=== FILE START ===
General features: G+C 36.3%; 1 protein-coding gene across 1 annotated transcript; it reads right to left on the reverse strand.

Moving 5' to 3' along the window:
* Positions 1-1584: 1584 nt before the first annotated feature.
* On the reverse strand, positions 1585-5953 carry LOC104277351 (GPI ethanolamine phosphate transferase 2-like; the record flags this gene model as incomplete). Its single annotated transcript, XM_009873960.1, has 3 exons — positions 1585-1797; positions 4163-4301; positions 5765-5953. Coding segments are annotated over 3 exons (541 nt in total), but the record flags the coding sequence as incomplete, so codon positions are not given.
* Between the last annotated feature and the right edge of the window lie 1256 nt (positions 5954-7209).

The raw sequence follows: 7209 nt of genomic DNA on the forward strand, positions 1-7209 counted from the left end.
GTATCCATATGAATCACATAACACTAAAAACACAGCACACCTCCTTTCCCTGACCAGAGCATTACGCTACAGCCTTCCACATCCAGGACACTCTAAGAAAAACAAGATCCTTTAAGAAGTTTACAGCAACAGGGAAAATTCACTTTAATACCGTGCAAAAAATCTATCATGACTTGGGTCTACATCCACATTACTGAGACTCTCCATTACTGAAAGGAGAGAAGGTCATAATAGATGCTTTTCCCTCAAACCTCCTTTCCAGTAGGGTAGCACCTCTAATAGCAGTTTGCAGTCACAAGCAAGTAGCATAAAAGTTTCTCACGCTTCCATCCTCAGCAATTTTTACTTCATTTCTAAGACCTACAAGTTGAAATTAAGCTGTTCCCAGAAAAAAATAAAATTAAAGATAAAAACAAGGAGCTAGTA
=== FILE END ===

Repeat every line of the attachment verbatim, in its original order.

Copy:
General features: G+C 36.3%; 1 protein-coding gene across 1 annotated transcript; it reads right to left on the reverse strand.

Moving 5' to 3' along the window:
* Positions 1-1584: 1584 nt before the first annotated feature.
* On the reverse strand, positions 1585-5953 carry LOC104277351 (GPI ethanolamine phosphate transferase 2-like; the record flags this gene model as incomplete). Its single annotated transcript, XM_009873960.1, has 3 exons — positions 1585-1797; positions 4163-4301; positions 5765-5953. Coding segments are annotated over 3 exons (541 nt in total), but the record flags the coding sequence as incomplete, so codon positions are not given.
* Between the last annotated feature and the right edge of the window lie 1256 nt (positions 5954-7209).

The raw sequence follows: 7209 nt of genomic DNA on the forward strand, positions 1-7209 counted from the left end.
GTATCCATATGAATCACATAACACTAAAAACACAGCACACCTCCTTTCCCTGACCAGAGCATTACGCTACAGCCTTCCACATCCAGGACACTCTAAGAAAAACAAGATCCTTTAAGAAGTTTACAGCAACAGGGAAAATTCACTTTAATACCGTGCAAAAAATCTATCATGACTTGGGTCTACATCCACATTACTGAGACTCTCCATTACTGAAAGGAGAGAAGGTCATAATAGATGCTTTTCCCTCAAACCTCCTTTCCAGTAGGGTAGCACCTCTAATAGCAGTTTGCAGTCACAAGCAAGTAGCATAAAAGTTTCTCACGCTTCCATCCTCAGCAATTTTTACTTCATTTCTAAGACCTACAAGTTGAAATTAAGCTGTTCCCAGAAAAAAATAAAATTAAAGATAAAAACAAGGAGCTAGTA